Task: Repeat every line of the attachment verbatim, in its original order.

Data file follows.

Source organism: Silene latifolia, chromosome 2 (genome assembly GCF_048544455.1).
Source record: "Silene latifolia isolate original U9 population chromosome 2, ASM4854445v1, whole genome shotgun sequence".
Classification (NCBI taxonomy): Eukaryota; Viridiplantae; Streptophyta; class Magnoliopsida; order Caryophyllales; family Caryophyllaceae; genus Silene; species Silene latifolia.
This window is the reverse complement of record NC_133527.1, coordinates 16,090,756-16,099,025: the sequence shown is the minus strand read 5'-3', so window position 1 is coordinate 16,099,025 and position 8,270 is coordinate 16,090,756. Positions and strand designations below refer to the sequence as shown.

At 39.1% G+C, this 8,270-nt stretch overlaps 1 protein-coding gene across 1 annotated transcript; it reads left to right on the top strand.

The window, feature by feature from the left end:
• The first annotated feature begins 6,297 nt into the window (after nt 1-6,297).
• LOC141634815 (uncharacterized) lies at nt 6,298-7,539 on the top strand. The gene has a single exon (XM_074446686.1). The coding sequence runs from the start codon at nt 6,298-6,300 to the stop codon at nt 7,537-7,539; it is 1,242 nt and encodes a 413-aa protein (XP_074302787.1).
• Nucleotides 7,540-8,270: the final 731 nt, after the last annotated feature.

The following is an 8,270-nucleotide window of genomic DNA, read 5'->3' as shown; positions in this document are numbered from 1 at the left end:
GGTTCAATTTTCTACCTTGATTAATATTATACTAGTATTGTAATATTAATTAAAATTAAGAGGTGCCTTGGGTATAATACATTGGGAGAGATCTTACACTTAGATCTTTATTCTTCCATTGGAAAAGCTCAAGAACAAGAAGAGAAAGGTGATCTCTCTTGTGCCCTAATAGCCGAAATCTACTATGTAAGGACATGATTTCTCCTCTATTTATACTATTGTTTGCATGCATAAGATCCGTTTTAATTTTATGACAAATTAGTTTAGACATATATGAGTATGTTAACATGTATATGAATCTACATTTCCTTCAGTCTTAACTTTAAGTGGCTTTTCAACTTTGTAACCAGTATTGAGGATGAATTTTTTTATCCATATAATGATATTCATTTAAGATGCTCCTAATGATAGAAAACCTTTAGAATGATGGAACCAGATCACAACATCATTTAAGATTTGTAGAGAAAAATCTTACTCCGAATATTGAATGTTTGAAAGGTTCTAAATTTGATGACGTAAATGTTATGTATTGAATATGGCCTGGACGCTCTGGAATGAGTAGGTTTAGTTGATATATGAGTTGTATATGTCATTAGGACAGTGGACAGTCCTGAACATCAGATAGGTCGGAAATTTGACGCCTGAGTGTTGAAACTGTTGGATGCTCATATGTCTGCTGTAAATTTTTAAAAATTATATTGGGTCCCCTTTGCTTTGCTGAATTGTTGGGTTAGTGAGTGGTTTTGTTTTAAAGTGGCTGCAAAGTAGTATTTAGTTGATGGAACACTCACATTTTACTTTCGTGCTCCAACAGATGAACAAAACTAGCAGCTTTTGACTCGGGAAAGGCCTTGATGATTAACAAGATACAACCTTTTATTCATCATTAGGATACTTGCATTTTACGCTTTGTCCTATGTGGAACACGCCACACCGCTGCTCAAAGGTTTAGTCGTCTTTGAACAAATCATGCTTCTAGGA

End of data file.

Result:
Source organism: Silene latifolia, chromosome 2 (genome assembly GCF_048544455.1).
Source record: "Silene latifolia isolate original U9 population chromosome 2, ASM4854445v1, whole genome shotgun sequence".
Classification (NCBI taxonomy): Eukaryota; Viridiplantae; Streptophyta; class Magnoliopsida; order Caryophyllales; family Caryophyllaceae; genus Silene; species Silene latifolia.
This window is the reverse complement of record NC_133527.1, coordinates 16,090,756-16,099,025: the sequence shown is the minus strand read 5'-3', so window position 1 is coordinate 16,099,025 and position 8,270 is coordinate 16,090,756. Positions and strand designations below refer to the sequence as shown.

At 39.1% G+C, this 8,270-nt stretch overlaps 1 protein-coding gene across 1 annotated transcript; it reads left to right on the top strand.

The window, feature by feature from the left end:
• The first annotated feature begins 6,297 nt into the window (after nt 1-6,297).
• LOC141634815 (uncharacterized) lies at nt 6,298-7,539 on the top strand. The gene has a single exon (XM_074446686.1). The coding sequence runs from the start codon at nt 6,298-6,300 to the stop codon at nt 7,537-7,539; it is 1,242 nt and encodes a 413-aa protein (XP_074302787.1).
• Nucleotides 7,540-8,270: the final 731 nt, after the last annotated feature.

The following is an 8,270-nucleotide window of genomic DNA, read 5'->3' as shown; positions in this document are numbered from 1 at the left end:
GGTTCAATTTTCTACCTTGATTAATATTATACTAGTATTGTAATATTAATTAAAATTAAGAGGTGCCTTGGGTATAATACATTGGGAGAGATCTTACACTTAGATCTTTATTCTTCCATTGGAAAAGCTCAAGAACAAGAAGAGAAAGGTGATCTCTCTTGTGCCCTAATAGCCGAAATCTACTATGTAAGGACATGATTTCTCCTCTATTTATACTATTGTTTGCATGCATAAGATCCGTTTTAATTTTATGACAAATTAGTTTAGACATATATGAGTATGTTAACATGTATATGAATCTACATTTCCTTCAGTCTTAACTTTAAGTGGCTTTTCAACTTTGTAACCAGTATTGAGGATGAATTTTTTTATCCATATAATGATATTCATTTAAGATGCTCCTAATGATAGAAAACCTTTAGAATGATGGAACCAGATCACAACATCATTTAAGATTTGTAGAGAAAAATCTTACTCCGAATATTGAATGTTTGAAAGGTTCTAAATTTGATGACGTAAATGTTATGTATTGAATATGGCCTGGACGCTCTGGAATGAGTAGGTTTAGTTGATATATGAGTTGTATATGTCATTAGGACAGTGGACAGTCCTGAACATCAGATAGGTCGGAAATTTGACGCCTGAGTGTTGAAACTGTTGGATGCTCATATGTCTGCTGTAAATTTTTAAAAATTATATTGGGTCCCCTTTGCTTTGCTGAATTGTTGGGTTAGTGAGTGGTTTTGTTTTAAAGTGGCTGCAAAGTAGTATTTAGTTGATGGAACACTCACATTTTACTTTCGTGCTCCAACAGATGAACAAAACTAGCAGCTTTTGACTCGGGAAAGGCCTTGATGATTAACAAGATACAACCTTTTATTCATCATTAGGATACTTGCATTTTACGCTTTGTCCTATGTGGAACACGCCACACCGCTGCTCAAAGGTTTAGTCGTCTTTGAACAAATCATGCTTCTAGGA